/////American Legacy Grant Supports Anti-smoking Programs in Southwest Arkansas
American Legacy Grant Supports Anti-smoking Programs in Southwest Arkansas 2018-01-05T08:53:01+00:00

DEC. 17, 2001 | The Area Health Education Center-Southwest in Texarkana, a program of the University of Arkansas for Medical Sciences (UAMS), will strengthen anti-smoking efforts there thanks to a grant of $511,672 from the American Legacy Foundation.

The center will expand efforts to reduce smoking among population groups with the highest smoking rates, including adults living in poverty and African-Americans.

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“Arkansas ranks fifth in the nation for the highest percentage of adults who smoke – an unwelcome distinction from a health perspective,” Charles O. Cranford, D.D.S., M.P.A., vice chancellor for regional programs at UAMS, says.  “As a result, the state has the second-highest death rate from lung cancer and the fourth-highest rate for deaths directly attributed to smoking.”

Competition for American Legacy Foundation grants is stiff. Project Director Gaylene Mooney said, “Of the 187 applicants for grants, only 32 were funded, including our proposal. The process in highly competitive. Fifteen organizations received a one-year grant and 17 entities, like us, received three-year grants in the range of $75,000 to $200,000 per year.”

Cheryl Healton, the foundation’s president and chief executive officer, praised UAMS for its commitment to reducing tobacco use.

“We are pleased to offer this grant to the university and to help them expand their efforts to reduce tobacco use among the African-American, Hispanic/Latino, Asian-American, and low socio-economic status populations,” Healton said. “Legacy is committed to working with partners at the local level to reduce tobacco use across the nation, and we believe that local organizations are in a great position to affect social and behavioral norms around tobacco use.”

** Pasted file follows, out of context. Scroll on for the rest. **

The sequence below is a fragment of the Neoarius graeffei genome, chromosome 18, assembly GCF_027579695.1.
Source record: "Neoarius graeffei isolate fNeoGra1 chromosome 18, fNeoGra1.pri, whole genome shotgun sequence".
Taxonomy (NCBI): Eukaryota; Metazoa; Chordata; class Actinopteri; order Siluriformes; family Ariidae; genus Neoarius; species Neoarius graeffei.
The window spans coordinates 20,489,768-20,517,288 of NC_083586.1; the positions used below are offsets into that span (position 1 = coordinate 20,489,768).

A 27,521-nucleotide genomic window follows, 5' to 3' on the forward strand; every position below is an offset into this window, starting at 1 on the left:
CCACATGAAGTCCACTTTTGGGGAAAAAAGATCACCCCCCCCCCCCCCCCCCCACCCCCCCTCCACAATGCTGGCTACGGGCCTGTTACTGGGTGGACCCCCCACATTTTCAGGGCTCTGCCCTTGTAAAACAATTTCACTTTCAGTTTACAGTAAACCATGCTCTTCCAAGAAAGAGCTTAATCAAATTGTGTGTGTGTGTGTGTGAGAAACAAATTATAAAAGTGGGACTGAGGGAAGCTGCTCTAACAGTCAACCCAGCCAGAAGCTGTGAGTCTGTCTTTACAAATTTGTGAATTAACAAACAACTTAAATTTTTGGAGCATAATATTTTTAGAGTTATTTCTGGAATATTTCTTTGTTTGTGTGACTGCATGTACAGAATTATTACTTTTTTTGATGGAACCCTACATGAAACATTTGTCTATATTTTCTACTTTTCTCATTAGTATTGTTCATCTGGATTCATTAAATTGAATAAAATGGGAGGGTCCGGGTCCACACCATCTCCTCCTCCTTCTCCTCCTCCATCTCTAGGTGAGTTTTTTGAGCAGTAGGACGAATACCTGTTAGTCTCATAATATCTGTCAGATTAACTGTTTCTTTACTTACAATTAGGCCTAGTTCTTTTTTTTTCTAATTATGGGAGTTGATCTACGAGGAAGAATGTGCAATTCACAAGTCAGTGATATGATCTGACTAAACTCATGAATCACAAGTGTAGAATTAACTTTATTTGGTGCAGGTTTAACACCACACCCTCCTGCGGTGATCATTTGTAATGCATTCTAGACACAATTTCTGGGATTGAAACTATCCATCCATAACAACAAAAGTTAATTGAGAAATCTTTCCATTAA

The project in southwest Arkansas will expand effective, clinically-based smoking cessation services through expanded training; foster tobacco control programs that are comprehensive and culturally sensitive; and improve smokers’ quit rate by increasing the number of AHEC clinics with formal protocols for identifying smokers, assessing their readiness to quit, making appropriate referrals, improving long-term follow-up and tracking of of program participants.

Legacy has distributed $8.5 million in grants to 32 organizations in 18 states to help reduce tobacco use among one or more disadvantaged populations including racial and ethnic minorities, focusing on African-Americans, American Indians and Alaska Natives, Asian Americans and Pacific Islanders, Hispanics/ Latinos, gay/lesbian/bisexual/transgender people, and low-income populations. Grant recipients include community-based organizations, universities, and county health departments. Legacy will distribute a total of $21 million.

The American Legacy Foundation is a national, independent, public health foundation in Washington, DC, created by the November 1998 Master Settlement Agreement. The foundation collaborates with organizations that are interested in decreasing tobacco consumption among all ages and populations nationwide and has established goals to reduce youth tobacco use, decrease exposure to second-hand smoke, increase successful quit rates and reduce disparities in access to prevention and cessation services and in exposure to secondhand smoke.

Links on This Page

AHEC Helps: http://www.uams.edu/info/Updates/October01/ahec.htm
Rockefeller Trust: http://www.uams.edu/today/090601/wrgrant.htm
Grant Helps: http://www.uams.edu/today/080201/rural.htm
Area Health Education Center: http://www.uams.edu/ahec/AHEC23.HTM
American Legacy Foundation: www.AmericanLegacy.org